Blind cat sees a world of good in everyone and everything
It’s safe to say that Toostie’s journey to where she is now (spoiler alert: a loving home) wasn’t without its challenges. It began when she was brought to a Los Angeles Animal Services shelter looking tattered and tired. She also had unusually large eyes and cloudy pupils that suggested she had a medical condition that needed a closer look.
A couple of weeks later, when she was transferred to Best Friends in Los Angeles, the medical team discovered that not only was she likely blind, but also that her eyes were hurting.
Take a moment now to imagine what it must have been like for sightless Tootsie, who found herself at not one, but two new places in a short period of time with so many unfamiliar smells and sounds. Sounds scary, right? But here’s the thing: Tootsie took it all in stride. Life had dealt her an unfair hand, but things were looking up and through it all she remained her sweet, cuddly self.
Blind cat is extra cuddly
Meredith Hazan, a program coordinator at Best Friends in Los Angeles, remembers that Tootsie looked a little rough when she first arrived. The medical team found her eyes severely inflamed and both eye lenses detached. According to Dr. Anna Sarfaty, the attending Best Friends veterinarian, it was likely that the seven-year-old cat was blind and that she was in pain. In order to help her feel better, it would be necessary to remove both eyes.
Dr. Sarfaty said Tootsie’s recovery from the simple procedure would be swift, and sure enough, everything went well. Tootsie remained in the clinic until she was fully healed and ready to be adopted. During the recovery, even on the days when she probably didn’t feel very good, Tootsie didn’t show it. “She seemed very friendly and confident just hanging out at the front of her kennel asking for attention,” says Meredith.
From the day Tootsie arrived (a time when cats normally show fear), Meredith noticed Tootsie’s preference for looking on the bright side. “You would think that she’d be afraid and be hiding in the back of her kennel,” says Meredith. “But she didn’t seem to be bothered by any of it.”
Meeting a most extraordinary cat
Jane Pibal and her boyfriend, who had been looking to adopt either a senior cat or one with special needs, read about Tootsie on the Best Friends website. Ever since their own beloved cat died, the house had felt a little empty, and it seemed like the right time for them to adopt. They figured helping a new cat acclimate to their home would make life a lot more enjoyable during the coronavirus pandemic.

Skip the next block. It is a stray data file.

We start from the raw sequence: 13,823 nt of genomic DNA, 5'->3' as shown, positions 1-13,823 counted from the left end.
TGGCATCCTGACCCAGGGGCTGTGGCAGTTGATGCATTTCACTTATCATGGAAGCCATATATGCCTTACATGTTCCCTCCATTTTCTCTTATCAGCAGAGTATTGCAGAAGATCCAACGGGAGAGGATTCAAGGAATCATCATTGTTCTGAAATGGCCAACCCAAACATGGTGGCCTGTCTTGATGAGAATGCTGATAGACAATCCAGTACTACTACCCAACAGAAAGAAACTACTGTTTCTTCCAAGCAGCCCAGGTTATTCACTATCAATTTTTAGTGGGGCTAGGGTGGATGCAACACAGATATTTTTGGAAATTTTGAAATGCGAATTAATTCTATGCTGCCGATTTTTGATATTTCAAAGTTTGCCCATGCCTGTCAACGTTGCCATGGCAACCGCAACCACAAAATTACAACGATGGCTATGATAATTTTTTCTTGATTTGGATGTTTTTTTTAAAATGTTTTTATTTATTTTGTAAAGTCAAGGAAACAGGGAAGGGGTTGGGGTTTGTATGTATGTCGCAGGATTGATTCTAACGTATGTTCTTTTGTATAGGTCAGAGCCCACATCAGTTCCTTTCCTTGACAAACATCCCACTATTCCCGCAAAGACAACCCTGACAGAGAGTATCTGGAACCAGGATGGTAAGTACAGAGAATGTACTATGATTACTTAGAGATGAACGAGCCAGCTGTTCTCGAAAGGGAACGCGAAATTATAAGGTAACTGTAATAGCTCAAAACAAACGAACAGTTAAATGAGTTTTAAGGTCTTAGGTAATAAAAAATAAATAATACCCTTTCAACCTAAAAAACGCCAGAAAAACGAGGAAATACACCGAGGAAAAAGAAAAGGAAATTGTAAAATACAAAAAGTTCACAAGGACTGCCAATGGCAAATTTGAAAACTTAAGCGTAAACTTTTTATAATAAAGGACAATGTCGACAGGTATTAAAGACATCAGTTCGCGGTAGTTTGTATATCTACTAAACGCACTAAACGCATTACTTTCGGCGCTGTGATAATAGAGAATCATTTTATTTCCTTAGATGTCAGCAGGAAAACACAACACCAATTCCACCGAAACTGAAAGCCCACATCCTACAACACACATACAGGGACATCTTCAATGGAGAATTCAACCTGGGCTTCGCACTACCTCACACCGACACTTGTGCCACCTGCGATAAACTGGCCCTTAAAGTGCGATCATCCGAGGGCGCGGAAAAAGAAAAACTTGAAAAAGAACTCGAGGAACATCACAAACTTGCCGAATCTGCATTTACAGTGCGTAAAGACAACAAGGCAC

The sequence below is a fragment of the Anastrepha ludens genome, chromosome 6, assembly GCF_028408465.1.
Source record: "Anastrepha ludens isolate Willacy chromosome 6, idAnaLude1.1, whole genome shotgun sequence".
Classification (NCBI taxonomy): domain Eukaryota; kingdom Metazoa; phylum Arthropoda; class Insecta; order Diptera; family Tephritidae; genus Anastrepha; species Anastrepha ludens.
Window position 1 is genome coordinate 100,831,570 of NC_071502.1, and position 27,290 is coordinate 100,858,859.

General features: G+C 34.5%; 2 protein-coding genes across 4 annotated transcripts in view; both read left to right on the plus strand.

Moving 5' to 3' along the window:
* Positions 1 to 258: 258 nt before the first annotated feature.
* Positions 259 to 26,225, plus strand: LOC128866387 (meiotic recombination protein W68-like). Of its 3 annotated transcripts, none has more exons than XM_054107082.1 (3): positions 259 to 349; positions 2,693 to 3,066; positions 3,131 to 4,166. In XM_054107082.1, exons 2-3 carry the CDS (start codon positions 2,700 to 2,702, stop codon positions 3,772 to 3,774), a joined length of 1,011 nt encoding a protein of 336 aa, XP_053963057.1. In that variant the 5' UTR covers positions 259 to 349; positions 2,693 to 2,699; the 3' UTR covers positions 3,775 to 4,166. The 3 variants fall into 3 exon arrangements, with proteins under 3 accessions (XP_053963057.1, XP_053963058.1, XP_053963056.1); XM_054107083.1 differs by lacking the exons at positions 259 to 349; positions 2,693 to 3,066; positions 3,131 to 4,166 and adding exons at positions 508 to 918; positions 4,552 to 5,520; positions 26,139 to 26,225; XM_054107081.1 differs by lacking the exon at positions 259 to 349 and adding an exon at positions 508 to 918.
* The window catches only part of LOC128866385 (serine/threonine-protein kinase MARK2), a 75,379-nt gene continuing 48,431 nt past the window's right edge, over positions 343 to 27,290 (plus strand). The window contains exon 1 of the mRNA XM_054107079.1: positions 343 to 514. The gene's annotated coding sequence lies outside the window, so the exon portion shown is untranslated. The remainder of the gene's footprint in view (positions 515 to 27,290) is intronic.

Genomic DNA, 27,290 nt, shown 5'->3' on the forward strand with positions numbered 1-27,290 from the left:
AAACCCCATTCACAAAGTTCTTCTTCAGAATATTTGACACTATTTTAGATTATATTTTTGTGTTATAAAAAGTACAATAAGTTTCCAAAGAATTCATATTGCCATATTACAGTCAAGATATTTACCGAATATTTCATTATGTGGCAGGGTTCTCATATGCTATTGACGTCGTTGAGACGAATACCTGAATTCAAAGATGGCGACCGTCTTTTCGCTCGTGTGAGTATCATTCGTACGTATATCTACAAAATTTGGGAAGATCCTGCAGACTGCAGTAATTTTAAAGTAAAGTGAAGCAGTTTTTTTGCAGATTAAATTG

“I could tell (she) was incredibly sweet and truly unique,” says Janine. “Of course, my heart also went out to her (watching) how she needed to navigate psychologically, emotionally and physically through life without her sight.”
Janine contacted Best Friends to indicate her interest in possibly adopting Tootsie. Two days later, she sat down for a virtual meet-and-greet with the feline of the hour. “She was just so cute and strong-willed,” she says. “I knew she was an extraordinary cat with a very special spirit.”
Helping a blind cat feel comfortable in her new home
Janine decided that day to adopt Tootsie, but before bringing her home she did some research by talking to Best Friends about how to create a comfortable home environment for Tootsie ― one that she could safely navigate.
“She walked everywhere in the beginning, mapping out every corner of every room,” says Janine, who adds that Tootsie sometimes got upset, hissed, growled and scratched the air or anything that was near her. But Janine remained patient. “I completely understood that she was responding to the fear of not knowing where she was or what or who was around her,” she says.
Now Janine and her boyfriend are noticing that Tootsie is feeling more at ease every day. She has no problem finding her food or her litter box, and she meows frequently to communicate, which Janine loves. “Her meows are amazingly expressive,” says Janine. “She truly sounds like she's talking. Perhaps since she's not quite comfortable with a lot of touch at this point, she's bonding with us vocally in the meantime.”
Janine finds all of the sounds made by Tootsie endearing. “She's a survivor and I can imagine her powerful expressive vocal abilities, growls and howls helped keep her safe when she was a stray, especially with failing sight,” says Janine. “She is so loving beneath her outer protective armor. You can tell.”
Seeing the world through a different lens
Because of COVID-19, Janine has been able to spend extra time at home, which means extra time with Tootsie. A puppeteer, she gave Tootsie a new name ― Fizzgig ― after a muppet character from the movie The Dark Crystal. Janine says that despite her new cat being blind, Fizzgig has taught her how to see the world through a different lens and appreciate the things all around her that sometimes are taken for granted.
“I love watching her lie peacefully by the window, feeling the breeze and listening to the birds in the bottlebrush tree,” says Janine. “She’s been through so much and survived thanks to her brilliant ability to make sense of the world by using all of her keen senses to the fullest.”
Adopt, and prepare to be inspired
Right now, there’s a cat at your local shelter with an inspiring story who’s waiting for a home. Why not make it yours?
Photos courtesy of Best Friends staff and Janine Pibal